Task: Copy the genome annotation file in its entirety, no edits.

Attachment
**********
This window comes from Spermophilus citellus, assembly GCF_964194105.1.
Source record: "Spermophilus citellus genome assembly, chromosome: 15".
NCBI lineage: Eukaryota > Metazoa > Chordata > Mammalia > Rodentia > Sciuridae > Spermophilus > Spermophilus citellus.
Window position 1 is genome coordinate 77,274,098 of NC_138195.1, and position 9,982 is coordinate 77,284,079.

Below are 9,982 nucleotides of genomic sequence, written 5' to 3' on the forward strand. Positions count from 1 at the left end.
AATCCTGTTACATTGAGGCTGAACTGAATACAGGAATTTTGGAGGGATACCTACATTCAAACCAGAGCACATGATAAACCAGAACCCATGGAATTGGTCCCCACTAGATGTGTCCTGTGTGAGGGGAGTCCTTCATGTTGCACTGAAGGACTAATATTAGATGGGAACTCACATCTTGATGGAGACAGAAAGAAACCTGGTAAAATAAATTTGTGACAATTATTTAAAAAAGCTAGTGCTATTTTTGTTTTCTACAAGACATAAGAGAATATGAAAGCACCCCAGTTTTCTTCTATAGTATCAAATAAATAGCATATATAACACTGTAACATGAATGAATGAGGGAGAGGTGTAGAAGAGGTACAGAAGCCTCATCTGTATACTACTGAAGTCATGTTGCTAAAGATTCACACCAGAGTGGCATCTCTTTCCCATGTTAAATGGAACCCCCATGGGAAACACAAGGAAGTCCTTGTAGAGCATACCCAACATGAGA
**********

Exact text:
This window comes from Spermophilus citellus, assembly GCF_964194105.1.
Source record: "Spermophilus citellus genome assembly, chromosome: 15".
NCBI lineage: Eukaryota > Metazoa > Chordata > Mammalia > Rodentia > Sciuridae > Spermophilus > Spermophilus citellus.
Window position 1 is genome coordinate 77,274,098 of NC_138195.1, and position 9,982 is coordinate 77,284,079.

Below are 9,982 nucleotides of genomic sequence, written 5' to 3' on the forward strand. Positions count from 1 at the left end.
AATCCTGTTACATTGAGGCTGAACTGAATACAGGAATTTTGGAGGGATACCTACATTCAAACCAGAGCACATGATAAACCAGAACCCATGGAATTGGTCCCCACTAGATGTGTCCTGTGTGAGGGGAGTCCTTCATGTTGCACTGAAGGACTAATATTAGATGGGAACTCACATCTTGATGGAGACAGAAAGAAACCTGGTAAAATAAATTTGTGACAATTATTTAAAAAAGCTAGTGCTATTTTTGTTTTCTACAAGACATAAGAGAATATGAAAGCACCCCAGTTTTCTTCTATAGTATCAAATAAATAGCATATATAACACTGTAACATGAATGAATGAGGGAGAGGTGTAGAAGAGGTACAGAAGCCTCATCTGTATACTACTGAAGTCATGTTGCTAAAGATTCACACCAGAGTGGCATCTCTTTCCCATGTTAAATGGAACCCCCATGGGAAACACAAGGAAGTCCTTGTAGAGCATACCCAACATGAGA